I don’t usually write when I’m this angry.
Healthy ways of dealing with anger is something I’m working on in therapy. But you know what? I don’t give a flying fuck right now because if I don’t write this down now, I’m going to be raging the rest of the day. Not good for my home life and not good for my blood pressure. Oh, and if you didn’t realize that fucks fly, you’re probably too sensitive for this article.
I gave a FOCUS missionary some choice words after Mass today, and I’m not done.
Because I’m the joyful parent of a toddler, most of my experience of Mass is now spent running and dragging my screaming offspring out of the sanctuary. After the regular announcements, our pastor invited the resident FOCUS missionary to share his usual spiel at the ambo. I didn’t catch most of it – because I was making sure said toddler didn’t eat another kid’s crayons – but I did hear mention of the typical statistics of why Catholic young people leave the Church. He ended with an invitation to come speak with him in the narthex afterward. Before my toddler tried to pop me in the eye, I considered that.
Should I go talk to him? There will probably be other people congratulating him on saving Western Civilization from secularism. Hmmm.
Lo and behold, the opportunity presented itself. While my husband was chatting with a friend and holding our son, I saw that the missionary was standing by himself. I took a deep breath and approached him.
Take a deep breath. What was the lesson in therapy this week? GIVE. If you want to show respect for people, be Genuine, Interested in them, Validate, and be Easy mannered. Ok, I’ll try.
I gave him a small smile and asked, “What is FOCUS doing to reach people who leave the Church because of the sex abuse crisis?”
A young guy, not much younger than me but with a beard to attempt to appear closer to thirty, smiled in return, albeit nervously.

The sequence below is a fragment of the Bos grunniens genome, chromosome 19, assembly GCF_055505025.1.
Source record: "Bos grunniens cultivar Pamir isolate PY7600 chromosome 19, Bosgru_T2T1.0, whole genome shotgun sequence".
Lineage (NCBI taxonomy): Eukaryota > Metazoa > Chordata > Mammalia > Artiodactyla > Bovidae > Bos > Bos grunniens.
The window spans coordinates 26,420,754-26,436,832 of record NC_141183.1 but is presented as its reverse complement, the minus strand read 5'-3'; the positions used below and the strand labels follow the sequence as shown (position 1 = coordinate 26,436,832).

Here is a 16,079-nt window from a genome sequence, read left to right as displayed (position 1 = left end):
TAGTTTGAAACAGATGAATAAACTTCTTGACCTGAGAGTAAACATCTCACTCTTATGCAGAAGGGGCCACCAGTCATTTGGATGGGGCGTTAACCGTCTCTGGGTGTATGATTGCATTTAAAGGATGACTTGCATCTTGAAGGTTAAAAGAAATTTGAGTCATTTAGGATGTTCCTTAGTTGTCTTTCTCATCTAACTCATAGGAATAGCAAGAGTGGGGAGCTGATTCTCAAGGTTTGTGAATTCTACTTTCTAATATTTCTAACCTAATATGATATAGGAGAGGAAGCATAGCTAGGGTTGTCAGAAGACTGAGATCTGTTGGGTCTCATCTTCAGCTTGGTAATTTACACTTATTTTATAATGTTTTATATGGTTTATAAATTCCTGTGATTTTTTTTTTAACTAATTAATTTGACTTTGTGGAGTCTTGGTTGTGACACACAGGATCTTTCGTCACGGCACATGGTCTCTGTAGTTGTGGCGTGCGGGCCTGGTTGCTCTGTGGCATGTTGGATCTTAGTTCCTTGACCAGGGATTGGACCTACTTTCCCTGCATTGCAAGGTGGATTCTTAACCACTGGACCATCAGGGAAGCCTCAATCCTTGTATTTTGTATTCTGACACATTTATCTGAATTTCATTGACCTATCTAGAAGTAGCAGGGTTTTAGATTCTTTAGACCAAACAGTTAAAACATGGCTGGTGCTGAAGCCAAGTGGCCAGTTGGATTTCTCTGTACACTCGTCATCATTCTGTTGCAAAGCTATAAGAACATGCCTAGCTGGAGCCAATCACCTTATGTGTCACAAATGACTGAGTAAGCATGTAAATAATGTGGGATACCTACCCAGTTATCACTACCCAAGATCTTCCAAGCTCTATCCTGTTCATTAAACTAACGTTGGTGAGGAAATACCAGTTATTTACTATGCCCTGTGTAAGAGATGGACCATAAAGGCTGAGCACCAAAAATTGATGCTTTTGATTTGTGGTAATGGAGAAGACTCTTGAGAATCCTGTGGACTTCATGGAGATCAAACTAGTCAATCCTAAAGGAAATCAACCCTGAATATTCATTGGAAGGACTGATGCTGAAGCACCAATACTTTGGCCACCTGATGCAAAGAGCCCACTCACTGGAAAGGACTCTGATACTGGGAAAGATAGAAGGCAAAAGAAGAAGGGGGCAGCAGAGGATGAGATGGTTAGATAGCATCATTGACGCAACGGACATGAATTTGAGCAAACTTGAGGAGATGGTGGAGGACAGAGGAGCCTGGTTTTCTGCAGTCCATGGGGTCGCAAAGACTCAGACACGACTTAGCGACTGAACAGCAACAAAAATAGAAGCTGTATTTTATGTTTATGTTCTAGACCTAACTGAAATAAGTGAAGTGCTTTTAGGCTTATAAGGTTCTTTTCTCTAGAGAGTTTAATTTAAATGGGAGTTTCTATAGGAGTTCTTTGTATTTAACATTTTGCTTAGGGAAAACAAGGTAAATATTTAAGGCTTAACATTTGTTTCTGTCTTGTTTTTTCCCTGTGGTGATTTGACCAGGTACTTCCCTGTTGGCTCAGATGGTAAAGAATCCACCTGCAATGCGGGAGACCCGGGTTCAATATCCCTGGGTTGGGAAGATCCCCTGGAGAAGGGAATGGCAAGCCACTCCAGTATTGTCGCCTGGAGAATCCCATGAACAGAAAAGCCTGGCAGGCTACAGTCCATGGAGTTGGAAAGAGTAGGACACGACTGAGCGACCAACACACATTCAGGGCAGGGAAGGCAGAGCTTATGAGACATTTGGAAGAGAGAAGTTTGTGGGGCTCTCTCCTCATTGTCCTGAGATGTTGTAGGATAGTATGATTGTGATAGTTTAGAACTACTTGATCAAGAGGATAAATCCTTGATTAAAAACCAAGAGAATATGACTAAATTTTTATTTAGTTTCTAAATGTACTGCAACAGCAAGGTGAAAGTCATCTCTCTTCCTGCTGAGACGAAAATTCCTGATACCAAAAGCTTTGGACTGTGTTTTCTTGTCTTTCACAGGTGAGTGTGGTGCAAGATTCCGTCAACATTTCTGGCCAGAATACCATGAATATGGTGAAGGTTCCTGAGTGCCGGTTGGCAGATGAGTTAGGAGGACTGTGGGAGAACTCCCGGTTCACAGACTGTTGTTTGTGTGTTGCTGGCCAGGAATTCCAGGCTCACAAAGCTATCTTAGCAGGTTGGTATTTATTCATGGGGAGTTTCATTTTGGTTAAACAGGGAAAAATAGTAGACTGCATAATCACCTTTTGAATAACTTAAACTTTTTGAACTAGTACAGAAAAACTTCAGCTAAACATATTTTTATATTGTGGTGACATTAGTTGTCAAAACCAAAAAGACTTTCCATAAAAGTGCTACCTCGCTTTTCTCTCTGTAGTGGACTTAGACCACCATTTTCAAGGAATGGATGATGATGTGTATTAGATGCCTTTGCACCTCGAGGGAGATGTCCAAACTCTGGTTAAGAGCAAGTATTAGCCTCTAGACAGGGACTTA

I’ve been on his side of things. I understand that when you work for the Church, you have a target on your back. Anytime someone has a personal beef with Holy Mother Church, staff and people in ministry are the ones who take the heat. But, I’d run into way too many “ministers” who feel that the crisis isn’t really that big of a deal. I wanted to hear this missionary’s response.
He started by explaining how important it is to be transparent and honest about the crisis and transitioned to how he and his fellow missionaries focus on healing and friendship to reach people. Then, he went on to say that this crisis isn’t really anything new in the Church’s history, so it’s not anything we can’t get through.
I told him that seemed very dismissive of victims’ pain because they are experiencing it NOW, not in some bygone era. He tried to backtrack and state that, of course, we need to be sensitive to the victims, but this doesn’t change the Truth and Grace found in the Church. I countered him, asking what he says to people who can’t go to Mass because of the hierarchy, because of the abuse. He said that this wasn’t an “us vs. them” situation. In order for healing to happen in the Church we all need to work on our individual conversion.